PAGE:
Connecticut emerges as recruiting spot for Syracuse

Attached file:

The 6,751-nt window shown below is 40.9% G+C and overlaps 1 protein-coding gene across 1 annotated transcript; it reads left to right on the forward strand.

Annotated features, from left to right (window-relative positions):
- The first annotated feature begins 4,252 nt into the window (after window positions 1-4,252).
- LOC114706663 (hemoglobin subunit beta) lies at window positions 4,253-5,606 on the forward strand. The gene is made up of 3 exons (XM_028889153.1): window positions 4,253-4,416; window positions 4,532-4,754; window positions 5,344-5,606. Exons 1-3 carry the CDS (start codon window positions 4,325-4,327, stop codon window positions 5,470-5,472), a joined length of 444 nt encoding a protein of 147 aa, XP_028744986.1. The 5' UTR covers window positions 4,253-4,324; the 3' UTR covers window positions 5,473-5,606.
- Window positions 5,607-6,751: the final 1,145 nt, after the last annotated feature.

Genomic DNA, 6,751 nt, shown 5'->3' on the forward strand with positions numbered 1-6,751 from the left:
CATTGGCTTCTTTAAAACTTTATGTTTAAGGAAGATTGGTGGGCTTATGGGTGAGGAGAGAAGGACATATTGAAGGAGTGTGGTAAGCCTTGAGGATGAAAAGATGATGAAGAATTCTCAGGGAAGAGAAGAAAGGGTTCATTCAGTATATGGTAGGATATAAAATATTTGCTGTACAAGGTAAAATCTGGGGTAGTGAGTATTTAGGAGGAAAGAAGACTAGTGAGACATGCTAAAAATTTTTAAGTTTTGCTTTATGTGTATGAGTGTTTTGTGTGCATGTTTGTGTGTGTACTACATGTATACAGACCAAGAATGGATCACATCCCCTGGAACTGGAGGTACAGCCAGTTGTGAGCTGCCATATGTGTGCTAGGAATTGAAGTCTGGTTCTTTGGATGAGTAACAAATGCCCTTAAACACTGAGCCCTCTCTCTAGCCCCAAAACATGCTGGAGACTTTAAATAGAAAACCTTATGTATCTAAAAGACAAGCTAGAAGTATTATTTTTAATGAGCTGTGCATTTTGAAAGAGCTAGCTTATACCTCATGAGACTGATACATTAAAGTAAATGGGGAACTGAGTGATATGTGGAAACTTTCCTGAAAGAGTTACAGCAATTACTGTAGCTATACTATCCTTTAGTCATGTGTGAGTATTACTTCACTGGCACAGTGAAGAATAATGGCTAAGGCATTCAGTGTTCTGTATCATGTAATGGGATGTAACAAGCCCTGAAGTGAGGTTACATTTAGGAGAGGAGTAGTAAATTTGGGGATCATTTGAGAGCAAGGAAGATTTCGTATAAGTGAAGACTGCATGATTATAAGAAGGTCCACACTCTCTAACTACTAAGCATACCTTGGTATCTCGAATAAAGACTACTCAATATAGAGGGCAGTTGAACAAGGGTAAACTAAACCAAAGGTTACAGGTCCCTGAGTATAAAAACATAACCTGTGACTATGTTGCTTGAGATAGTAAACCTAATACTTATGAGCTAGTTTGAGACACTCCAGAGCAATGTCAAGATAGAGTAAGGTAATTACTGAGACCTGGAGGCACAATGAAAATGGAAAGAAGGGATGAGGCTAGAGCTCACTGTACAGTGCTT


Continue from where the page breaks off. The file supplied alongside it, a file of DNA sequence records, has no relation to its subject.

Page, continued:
first_imgEvan Adams said it was an off chance he got any out-of-state offers.The Class of 2015 Syracuse verbal commit from Norwalk (Connecticut) High School acknowledges that Connecticut isn’t frequented by the scouts of top-tier programs. The past 11 years have only seen three recruits from the state come to Syracuse, according to Scout.com.The Orange’s Class of 2015, though, features the same number of Connecticut verbal commits as Syracuse has reeled in during that span. Adams, a three-star offensive lineman, joins three-star defensive end Brandon Ginnetti and two-star defensive tackle Anthony Giudice in a group indicating a potential new target area for SU football recruiting.As Syracuse’s recent coaching staff shake-up casts some doubt on SU’s recruiting prowess in the south, the Orange’s first Connecticut native in eight years, freshman Ervin Philips, has returned the majority of the team’s kickoffs and has also contributed out of the backfield on offense.“When I talk to the guys at Syracuse, I’m going to say, ‘Look, this kid’s a Division I player, look at him,’” said Joe Linta, Ginnetti’s head coach at Hamden Hall (Connecticut) Country Day School. “If they call me back and say ‘Coach, we don’t like him,’ I’m fine with that, or then they like him.AdvertisementThis is placeholder text“All I expect is that they respect me enough to look at the kid and make an informed opinion.”Philips has shown that players from the state have the potential to receive playing time right away for an Atlantic Coast Conference school.From 2006 to 2013, the Orange didn’t pick up a single player from Connecticut. Philips was the first one since three-star cornerback Ken Tinney in 2005. Now, the team has four in the past two years.“Erv, anytime you get a good running back from Connecticut, why wouldn’t you? … Right, Floyd?” said SU head coach Scott Shafer after Philips rushed for 55 yards on nine carries in a win over Central Michigan. He also beckoned to NFL Hall of Famer and SU product Floyd Little as he said it, a Connecticut native who’s still part of the program.In Connecticut, the competition in the southern part of the state is significantly higher than in the northern, Adams said, whereas in Florida talent is recognized across the state.“You have to base it off of what league they play in, what division, the competition around them for you to really judge a player so it’s kind of difficult finding that type of player,” Adams said. “If you see them on tape that’s one thing, but you have to catch the essence of the player. They have to come out and watch themselves.”Scout.com only gave Philips two stars, but he was still-the second-rated player in the state. Hamden quarterback T.J. Linta last year, Joe’s son, was the 10th-best prospect in Connecticut, and now plays at Brown.By comparison, the No. 91 prospect in Florida for the Class of 2014 currently plays for the nation’s No. 2 team, Florida State.“There are a couple players that we played against this year that could play for any high school team in the country and could play anywhere,” Linta said.“… If you go down to the Fort Lauderdale area, there are 20 schools looking at 80 players whereas in Connecticut it’s one kid here, two kids there, one kid here, so it’s maybe not as great a use of time for recruiters.”And while both Linta and Adams realize the rationale of recruiters, they don’t necessarily agree. Both said they feel Connecticut is undervalued and under-appreciated as a recruiting hot spot.But to get recognition from teams like the Orange, Linta said, may not be as hard as some think.“It comes upon the high school coaches to make the calls to the Syracuses of the world and just get them to look,” Linta said. “The individual players are as good as anybody.” Comments Facebook Twitter Google+ Published on October 14, 2014 at 12:20 am Contact Matt: [email protected] | @matt_schneidmanlast_img

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